A man in a long black coat stands on the outskirts of a small, quiet village and waits to draw the lottery slip. While he does so, the other men and women around him chatter in a friendly manner, as if they were discussing a football game. One old man, who is something of a town patriarch, quotes a little traditional rhyme: “Lottery in June/Corn be heavy soon.”
While lottery games have their roots in ancient practice (Moses used lotteries to distribute land; the Roman emperor Nero was said to have liked to cast lots for a new name for his slaves), modern state-run lotteries are surprisingly recent. They began to take hold in America in the nineteen-sixties, as states struggled to balance budgets and find ways to provide a social safety net without offending a growing number of anti-tax voters.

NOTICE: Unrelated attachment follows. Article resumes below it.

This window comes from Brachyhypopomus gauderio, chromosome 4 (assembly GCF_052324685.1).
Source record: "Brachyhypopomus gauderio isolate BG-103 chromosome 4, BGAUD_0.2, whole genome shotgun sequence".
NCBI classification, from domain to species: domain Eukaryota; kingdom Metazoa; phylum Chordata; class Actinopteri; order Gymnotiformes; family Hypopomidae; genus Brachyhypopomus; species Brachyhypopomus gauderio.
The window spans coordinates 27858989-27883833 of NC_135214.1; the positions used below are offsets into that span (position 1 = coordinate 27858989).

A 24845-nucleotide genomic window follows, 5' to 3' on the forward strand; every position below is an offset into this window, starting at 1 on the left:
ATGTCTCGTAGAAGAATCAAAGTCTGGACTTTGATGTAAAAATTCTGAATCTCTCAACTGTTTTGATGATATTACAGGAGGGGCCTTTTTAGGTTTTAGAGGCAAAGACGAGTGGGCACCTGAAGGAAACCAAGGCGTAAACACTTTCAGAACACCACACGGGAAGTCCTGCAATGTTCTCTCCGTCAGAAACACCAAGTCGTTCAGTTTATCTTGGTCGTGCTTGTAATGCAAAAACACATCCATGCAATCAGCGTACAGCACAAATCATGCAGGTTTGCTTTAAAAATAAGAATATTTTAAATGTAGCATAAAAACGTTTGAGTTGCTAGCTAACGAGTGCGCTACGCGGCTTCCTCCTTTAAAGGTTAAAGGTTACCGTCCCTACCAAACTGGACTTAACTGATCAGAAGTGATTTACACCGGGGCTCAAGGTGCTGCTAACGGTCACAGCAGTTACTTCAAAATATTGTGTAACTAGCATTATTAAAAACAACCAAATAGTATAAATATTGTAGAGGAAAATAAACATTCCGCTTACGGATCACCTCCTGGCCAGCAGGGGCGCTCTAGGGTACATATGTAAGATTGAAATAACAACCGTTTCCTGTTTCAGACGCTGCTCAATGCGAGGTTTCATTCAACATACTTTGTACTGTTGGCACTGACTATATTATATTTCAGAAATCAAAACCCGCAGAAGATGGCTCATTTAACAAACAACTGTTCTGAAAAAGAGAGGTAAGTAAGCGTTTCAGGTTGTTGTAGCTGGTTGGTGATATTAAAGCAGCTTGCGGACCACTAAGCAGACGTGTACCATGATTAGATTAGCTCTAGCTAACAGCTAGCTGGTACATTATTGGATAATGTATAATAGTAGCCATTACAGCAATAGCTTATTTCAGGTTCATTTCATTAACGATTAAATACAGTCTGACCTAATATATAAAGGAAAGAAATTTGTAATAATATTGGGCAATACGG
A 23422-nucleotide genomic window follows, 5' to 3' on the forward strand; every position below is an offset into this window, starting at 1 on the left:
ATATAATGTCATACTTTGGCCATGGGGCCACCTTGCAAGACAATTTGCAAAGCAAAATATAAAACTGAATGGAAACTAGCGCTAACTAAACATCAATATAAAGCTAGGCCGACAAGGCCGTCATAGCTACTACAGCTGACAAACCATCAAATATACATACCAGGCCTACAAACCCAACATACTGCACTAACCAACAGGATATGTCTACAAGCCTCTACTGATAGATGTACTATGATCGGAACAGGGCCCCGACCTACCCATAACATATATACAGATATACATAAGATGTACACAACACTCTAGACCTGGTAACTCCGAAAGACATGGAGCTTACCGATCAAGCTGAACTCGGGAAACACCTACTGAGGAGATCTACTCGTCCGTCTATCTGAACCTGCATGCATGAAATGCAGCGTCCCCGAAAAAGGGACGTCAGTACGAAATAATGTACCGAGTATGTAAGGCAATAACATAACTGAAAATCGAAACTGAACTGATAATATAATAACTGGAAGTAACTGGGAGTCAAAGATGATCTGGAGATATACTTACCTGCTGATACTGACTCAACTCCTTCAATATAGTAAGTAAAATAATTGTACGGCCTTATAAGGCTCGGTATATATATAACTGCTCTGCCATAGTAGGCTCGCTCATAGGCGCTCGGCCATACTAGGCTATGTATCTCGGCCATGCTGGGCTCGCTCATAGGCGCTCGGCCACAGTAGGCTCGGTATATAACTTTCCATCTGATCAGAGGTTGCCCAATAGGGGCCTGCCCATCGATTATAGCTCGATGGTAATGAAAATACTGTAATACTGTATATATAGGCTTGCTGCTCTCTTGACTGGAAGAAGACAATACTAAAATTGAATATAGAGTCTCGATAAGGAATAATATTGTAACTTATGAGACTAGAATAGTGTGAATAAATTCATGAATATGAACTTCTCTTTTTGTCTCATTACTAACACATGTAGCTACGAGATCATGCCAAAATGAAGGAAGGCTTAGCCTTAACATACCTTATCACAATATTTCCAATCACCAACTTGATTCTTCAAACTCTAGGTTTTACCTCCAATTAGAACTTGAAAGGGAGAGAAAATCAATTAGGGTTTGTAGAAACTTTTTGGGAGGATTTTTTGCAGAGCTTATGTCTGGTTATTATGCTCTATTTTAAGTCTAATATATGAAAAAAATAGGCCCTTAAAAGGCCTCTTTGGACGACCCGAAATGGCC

The chief argument for introducing lotteries was that they would be a painless source of revenue, with the public voluntarily spending their money rather than being taxed by politicians. And in fact, despite complaints from many people that lottery advertising focuses on appealing to the poor and problem gamblers, state lotteries have generally performed their intended function.
But as the lottery industry grew, critics began to ask whether state governments were doing enough to protect against negative consequences, such as increased drug abuse and social problems. And even if they were, the question remains: Does promoting gambling in this way serve the public interest?